There are only two questions that an establishment is allowed to ask when I enter their premises with Forest.

The second question is what individuals with emotional support dogs cannot answer, as their animal hasn't been trained to do anything specifically, or at all, most of the time. People use this excuse as a way to gain entry wherever they would like and it happens daily.

Most places don't ask these questions. Or, if they ask anything at all, they inquisitively say "Service Dog?"

This allows for everyone to walk into stores with their untrained animals.

If you work in a store or in retail, make sure you ask these questions accurately. When you ask someone who cannot answer the second question, I'd like for you to think about this next section!

Question 1: Is the dog required because of a disability?

Answer: Yes.

*I don't have to say what my disability is, although it says on his vest and I literally wear my devices on my arm.. but I usually state that I'm a type 1 diabetic.

Question 2: What specific task is dog trained to perform?

Answer: Medical Alerts.

*Sometimes I'll even restate "type 1 diabetes medical alerts." 

Working dogs are trained to work with a specific handler, on a single specific task.

That one task earns them rewards from the handler.

Generally, people don't even ask before making eye contact and then verbal contact with my working dog; both actions are against the law.

I could write a whole book on that, but it's where I'll leave you today.

There is definitely an overall lack of understanding that this dog needs to have its attention on me at all times. People put their hands on Forest every single day without a moment's hesitation.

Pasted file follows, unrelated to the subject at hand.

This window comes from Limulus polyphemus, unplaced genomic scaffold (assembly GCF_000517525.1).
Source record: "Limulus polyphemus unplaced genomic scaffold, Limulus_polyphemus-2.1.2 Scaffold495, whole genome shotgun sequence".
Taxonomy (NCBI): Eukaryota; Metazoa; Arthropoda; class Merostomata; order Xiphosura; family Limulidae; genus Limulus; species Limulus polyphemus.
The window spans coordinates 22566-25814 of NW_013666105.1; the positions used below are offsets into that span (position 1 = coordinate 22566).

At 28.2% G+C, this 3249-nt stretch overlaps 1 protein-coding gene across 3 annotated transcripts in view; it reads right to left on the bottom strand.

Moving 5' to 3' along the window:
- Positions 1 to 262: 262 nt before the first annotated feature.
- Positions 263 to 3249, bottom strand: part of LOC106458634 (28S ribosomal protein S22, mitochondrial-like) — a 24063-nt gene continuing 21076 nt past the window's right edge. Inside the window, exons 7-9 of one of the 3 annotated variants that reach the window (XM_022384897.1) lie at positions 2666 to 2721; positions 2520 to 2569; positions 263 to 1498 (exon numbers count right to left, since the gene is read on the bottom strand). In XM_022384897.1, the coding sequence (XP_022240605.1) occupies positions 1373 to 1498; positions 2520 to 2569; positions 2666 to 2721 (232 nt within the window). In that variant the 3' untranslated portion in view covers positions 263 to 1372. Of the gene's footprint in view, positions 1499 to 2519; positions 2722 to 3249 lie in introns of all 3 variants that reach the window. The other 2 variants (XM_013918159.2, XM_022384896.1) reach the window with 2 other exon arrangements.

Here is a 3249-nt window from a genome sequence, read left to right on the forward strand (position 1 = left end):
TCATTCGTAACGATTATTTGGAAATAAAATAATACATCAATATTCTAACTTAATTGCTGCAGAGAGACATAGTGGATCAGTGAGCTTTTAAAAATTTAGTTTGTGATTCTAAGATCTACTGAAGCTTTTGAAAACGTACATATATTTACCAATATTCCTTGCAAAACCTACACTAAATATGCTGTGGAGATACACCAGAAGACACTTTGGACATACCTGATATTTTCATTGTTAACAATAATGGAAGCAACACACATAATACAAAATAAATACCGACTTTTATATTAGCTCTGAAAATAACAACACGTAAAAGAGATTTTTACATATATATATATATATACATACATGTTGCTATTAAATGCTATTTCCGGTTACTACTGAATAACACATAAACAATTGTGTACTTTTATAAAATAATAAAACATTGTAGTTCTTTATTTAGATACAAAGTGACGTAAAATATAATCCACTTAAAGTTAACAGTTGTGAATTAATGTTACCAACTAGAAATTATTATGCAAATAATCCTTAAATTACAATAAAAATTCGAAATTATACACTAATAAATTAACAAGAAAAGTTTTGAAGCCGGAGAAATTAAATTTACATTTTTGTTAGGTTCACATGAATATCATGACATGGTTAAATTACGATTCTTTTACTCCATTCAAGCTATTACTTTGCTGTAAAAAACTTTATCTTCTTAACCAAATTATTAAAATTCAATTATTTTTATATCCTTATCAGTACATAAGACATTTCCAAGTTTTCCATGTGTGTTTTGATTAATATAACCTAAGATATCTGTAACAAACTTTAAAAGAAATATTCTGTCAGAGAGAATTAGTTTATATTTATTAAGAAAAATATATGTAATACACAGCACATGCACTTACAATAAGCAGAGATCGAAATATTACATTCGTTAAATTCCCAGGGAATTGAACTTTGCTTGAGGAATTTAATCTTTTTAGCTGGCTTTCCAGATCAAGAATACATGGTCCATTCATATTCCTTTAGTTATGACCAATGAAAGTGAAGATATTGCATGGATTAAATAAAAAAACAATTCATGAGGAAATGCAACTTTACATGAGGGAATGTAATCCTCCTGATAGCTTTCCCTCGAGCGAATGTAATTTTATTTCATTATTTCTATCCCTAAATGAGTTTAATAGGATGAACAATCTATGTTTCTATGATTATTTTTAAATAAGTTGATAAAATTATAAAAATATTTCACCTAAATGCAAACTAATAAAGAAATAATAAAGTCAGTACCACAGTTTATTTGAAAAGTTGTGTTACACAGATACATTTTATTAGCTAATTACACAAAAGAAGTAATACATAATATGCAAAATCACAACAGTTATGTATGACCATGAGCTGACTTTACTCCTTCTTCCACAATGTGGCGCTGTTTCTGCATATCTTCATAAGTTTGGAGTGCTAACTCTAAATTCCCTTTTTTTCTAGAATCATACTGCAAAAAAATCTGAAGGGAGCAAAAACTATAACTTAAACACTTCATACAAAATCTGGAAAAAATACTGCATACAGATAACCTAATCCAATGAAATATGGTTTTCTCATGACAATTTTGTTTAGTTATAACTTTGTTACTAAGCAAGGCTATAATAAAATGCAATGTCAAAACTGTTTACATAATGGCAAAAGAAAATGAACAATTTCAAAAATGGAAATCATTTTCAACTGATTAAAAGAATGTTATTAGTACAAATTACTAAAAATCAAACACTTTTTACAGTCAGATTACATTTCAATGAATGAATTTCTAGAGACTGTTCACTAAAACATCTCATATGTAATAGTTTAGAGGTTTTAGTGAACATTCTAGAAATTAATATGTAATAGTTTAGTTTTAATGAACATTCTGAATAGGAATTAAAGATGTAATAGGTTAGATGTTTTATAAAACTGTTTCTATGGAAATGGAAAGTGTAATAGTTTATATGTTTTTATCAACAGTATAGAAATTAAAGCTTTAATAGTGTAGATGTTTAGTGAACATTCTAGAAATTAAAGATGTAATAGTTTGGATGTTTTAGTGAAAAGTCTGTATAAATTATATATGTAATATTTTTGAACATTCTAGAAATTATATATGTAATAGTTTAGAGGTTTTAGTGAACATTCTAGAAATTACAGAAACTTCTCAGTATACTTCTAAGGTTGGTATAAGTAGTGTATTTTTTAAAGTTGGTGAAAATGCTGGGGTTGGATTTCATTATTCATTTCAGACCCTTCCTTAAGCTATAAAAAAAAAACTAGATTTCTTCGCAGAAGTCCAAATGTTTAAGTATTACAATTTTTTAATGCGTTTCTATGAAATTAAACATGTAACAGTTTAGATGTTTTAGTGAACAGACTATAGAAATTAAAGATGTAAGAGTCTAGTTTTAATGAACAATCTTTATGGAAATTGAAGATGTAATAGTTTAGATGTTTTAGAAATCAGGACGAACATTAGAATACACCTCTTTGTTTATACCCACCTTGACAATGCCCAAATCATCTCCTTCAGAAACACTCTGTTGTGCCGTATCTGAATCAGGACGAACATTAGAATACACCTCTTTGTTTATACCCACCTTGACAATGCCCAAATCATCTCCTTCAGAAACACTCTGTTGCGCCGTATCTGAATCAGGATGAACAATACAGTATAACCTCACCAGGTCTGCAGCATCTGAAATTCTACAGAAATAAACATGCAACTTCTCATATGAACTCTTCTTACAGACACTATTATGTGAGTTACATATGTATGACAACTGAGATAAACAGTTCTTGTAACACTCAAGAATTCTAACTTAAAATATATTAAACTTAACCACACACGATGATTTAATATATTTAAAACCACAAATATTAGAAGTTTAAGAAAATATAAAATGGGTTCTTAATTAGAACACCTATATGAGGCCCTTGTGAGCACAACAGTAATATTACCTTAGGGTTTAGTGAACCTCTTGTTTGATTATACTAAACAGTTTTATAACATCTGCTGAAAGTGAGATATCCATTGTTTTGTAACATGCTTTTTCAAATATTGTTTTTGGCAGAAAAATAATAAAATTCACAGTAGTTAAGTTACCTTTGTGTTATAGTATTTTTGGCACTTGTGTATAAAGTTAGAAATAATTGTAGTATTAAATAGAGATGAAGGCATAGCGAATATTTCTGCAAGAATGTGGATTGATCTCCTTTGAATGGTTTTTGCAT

Petting a dog is a form of rewarding an animal, regardless of if you look at it that way. It's how the dog views that action.

This means they can and will pick up on outsiders' infringing on the fragile relationship that takes time and effort to build.

What about other relationships? How does that work, when I have a dog attached at the hip? 

Luckily, I don't have to go through awkward conversations about type 1 or how a DAD works, since my girlfriend, Jenna, is also T1D.

Forest has been training with her as well! I've loved watching their relationship grow. When the 3 of us are together, Forest will alert us both with remarkable accuracy. 

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On the Road Again (& Beyond)

I'll continue enjoying long car-camping trips with Forest. He's helped me so many times while on the road, where I'm driving and he'll alert me.

My CGM will say I'm good; before I know it, my blood is low (or high). I'm way beyond blessed to work with him.

I hope to help inspire anyone with a dog, diabetes, and/or depression. There are ways to shed sadness and I personally believe working with a dog has helped not only my type 1 diabetes management, but also my positive outlook on life. 

We've traveled almost 30,000 miles in the last year-and-a-half around the Pacific Northwest. We've camped 50+ nights, gone to a dozen National Parks, and educated everyone we meet along the way.

Typically, in a park setting, I'll set up my time-lapse camera and, while park patrons walk around us, conversations quickly turn to type 1 diabetes. 

Forest and I LOVE meeting and inspiring type 1's everywhere we go. To give you an idea of the places we've been and who we've met: 

✈️ We've flown back and forth across the country 10x; Forest sits at my feet!

⚾️ Attended the final game in the Red Sox World Series win in Los Angeles

🏀 Attended an LA Kings game, PC Basketball game, and LA Nightclub (for a Beyond Type 1 event)

🏂 Attended 2 Riding on Insulin snowboard camps, although, Forest was VERY cold (he has a jacket!)

🏃‍♂️ Crew members for the Diabetic Sports Team 82 mile Salton Sea - Badwater Ultra Marathon team

🎟 ComplexCon two-day convention with 30,000+ people (met 3 T1Ds over the two days!)

Forest and I love getting out, trying new things, adventuring, and meeting fellow people with diabetes.

We'd love to come to your community to paint and help spread awareness, education, and motivation! We're always looking to help others, and would love it if you reached out to us. 

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Mary Elizabeth Adams
Jun 24, 2019